Italian Early Renaissance Painter, 1445-1510
Italian painter and draughtsman. In his lifetime he was one of the most esteemed painters in Italy, enjoying the patronage of the leading families of Florence, in particular the Medici and their banking clients. He was summoned to take part in the decoration of the Sistine Chapel in Rome, was highly commended by diplomatic agents to Ludovico Sforza in Milan and Isabella d Este in Mantua and also received enthusiastic praise from the famous mathematician Luca Pacioli and the humanist poet Ugolino Verino. By the time of his death, however, Botticelli s reputation was already waning. He was overshadowed first by the advent of what Vasari called the maniera devota, a new style by Perugino, Francesco Francia and the young Raphael, whose new and humanly affective sentiment, infused atmospheric effects and sweet colourism took Italy by storm; he was then eclipsed with the establishment immediately afterwards of the High Renaissance style, which Vasari called the modern manner, in the paintings of Michelangelo and the mature works of Raphael in the Vatican. From that time his name virtually disappeared until the reassessment of his reputation that gathered momentum in the 1890s Related Paintings of Sandro Botticelli :. | Calumny | Portrat of Dante | Our Lady of Angels and the public | La Primavera | Piero del Pollaiolo Hope (mk36) |
Related Artists:Henri Toulouse-Lautrec
French Post-Impressionist Painter and Printmaker, 1864-1901
Henri de Toulouse-Lautrec, a direct descendant of the counts of Toulouse, was born on Nov. 24, 1864, at Albi. His eccentric father lived in provincial luxury, hunting with falcons and collecting exotic weapons. Henri began to draw at an early age. He suffered a fall in 1878 and broke one femur; in 1879 he fell again and broke the other one. His legs did not heal properly; his torso developed normally, but his legs were permanently deformed.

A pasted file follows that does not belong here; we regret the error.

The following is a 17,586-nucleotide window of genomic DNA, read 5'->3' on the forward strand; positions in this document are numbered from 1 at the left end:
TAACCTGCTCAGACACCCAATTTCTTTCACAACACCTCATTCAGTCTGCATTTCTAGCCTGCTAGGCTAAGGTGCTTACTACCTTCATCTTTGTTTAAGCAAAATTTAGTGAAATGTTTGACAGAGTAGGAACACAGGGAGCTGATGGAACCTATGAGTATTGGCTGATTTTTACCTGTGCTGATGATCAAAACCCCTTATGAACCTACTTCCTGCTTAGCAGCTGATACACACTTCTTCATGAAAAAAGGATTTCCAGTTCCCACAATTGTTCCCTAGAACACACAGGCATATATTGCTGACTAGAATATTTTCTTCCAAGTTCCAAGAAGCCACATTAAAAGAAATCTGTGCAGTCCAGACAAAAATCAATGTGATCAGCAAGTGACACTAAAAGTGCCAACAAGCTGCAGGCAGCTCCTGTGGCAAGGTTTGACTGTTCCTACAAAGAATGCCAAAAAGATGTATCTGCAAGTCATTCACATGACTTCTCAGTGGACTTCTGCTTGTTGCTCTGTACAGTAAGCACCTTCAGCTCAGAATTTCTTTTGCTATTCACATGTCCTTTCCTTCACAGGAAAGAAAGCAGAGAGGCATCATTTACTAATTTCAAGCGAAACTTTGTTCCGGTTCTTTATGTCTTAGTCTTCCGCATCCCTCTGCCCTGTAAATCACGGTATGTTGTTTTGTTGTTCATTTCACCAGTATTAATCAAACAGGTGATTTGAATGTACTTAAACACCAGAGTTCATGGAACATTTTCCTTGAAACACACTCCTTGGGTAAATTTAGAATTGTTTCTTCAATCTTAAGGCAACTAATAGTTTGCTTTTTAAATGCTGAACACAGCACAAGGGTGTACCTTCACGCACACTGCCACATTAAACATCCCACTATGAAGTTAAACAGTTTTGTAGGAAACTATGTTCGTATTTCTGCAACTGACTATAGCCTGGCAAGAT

Encouraged by his first teachers, the animal painters Rene Princeteau and John Lewis Brown, Toulouse-Lautrec decided in 1882 to devote himself to painting, and that year he left for Paris. Enrolling at the Ecole des Beaux-Arts, he entered the studio of Fernand Cormon. In 1884 Toulouse-Lautrec settled in Montmartre, where he stayed from then on, except for short visits to Spain, where he admired the works of El Greco and Diego Velazquez; Belgium; and England, where he visited Oscar Wilde and James McNeill Whistler. At one point Toulouse-Lautrec lived near Edgar Degas, whom he valued above all other contemporary artists and by whom he was influenced. From 1887 his studio was on the Rue Caulaincourt next to the Goupil printshop, where he could see examples of the Japanese prints of which he was so fond.
Toulouse-Lautrec habitually stayed out most of the night, frequenting the many entertainment spots about Montmartre, especially the Moulin Rouge cabaret, and he drank a great deal. His loose living caught up with him: he suffered a breakdown in 1899, and his mother had him committed to an asylum at Neuilly. He recovered and set to work again. He died on Sept. 9, 1901, at the family estate at Malrome.J.W. Wallander
Flemish Northern Renaissance Painter, active 1540-1573
Flemish painter, active in England. Jan Euworts was listed in 1540 as a freeman of the Guild of St Luke in Antwerp, but by 1545 he had moved to England, where until 1571 his name, spelt in a wide variety of ways (e.g. Eeworts, Eottes, Euertz, Evance, Eworts, Ewotes, Ewout, Ewoutsz., Eywooddes, Hawarde, Heward, Huett etc), appeared in numerous naturalization, tax and parish documents. About 35 paintings are generally attributed to him, consisting primarily of dated portraits of the English gentry and nobility. The majority are signed with the monogram HE, which led to their being attributed to the Flemish painter Lucas de Heere during the 18th and 19th centuries. Cust reattributed the paintings to Eworth on the basis of an inventory (1590) of the collection of John, 1st Baron Lumley, in which three monogrammed portraits were listed as being by Haunce Eworth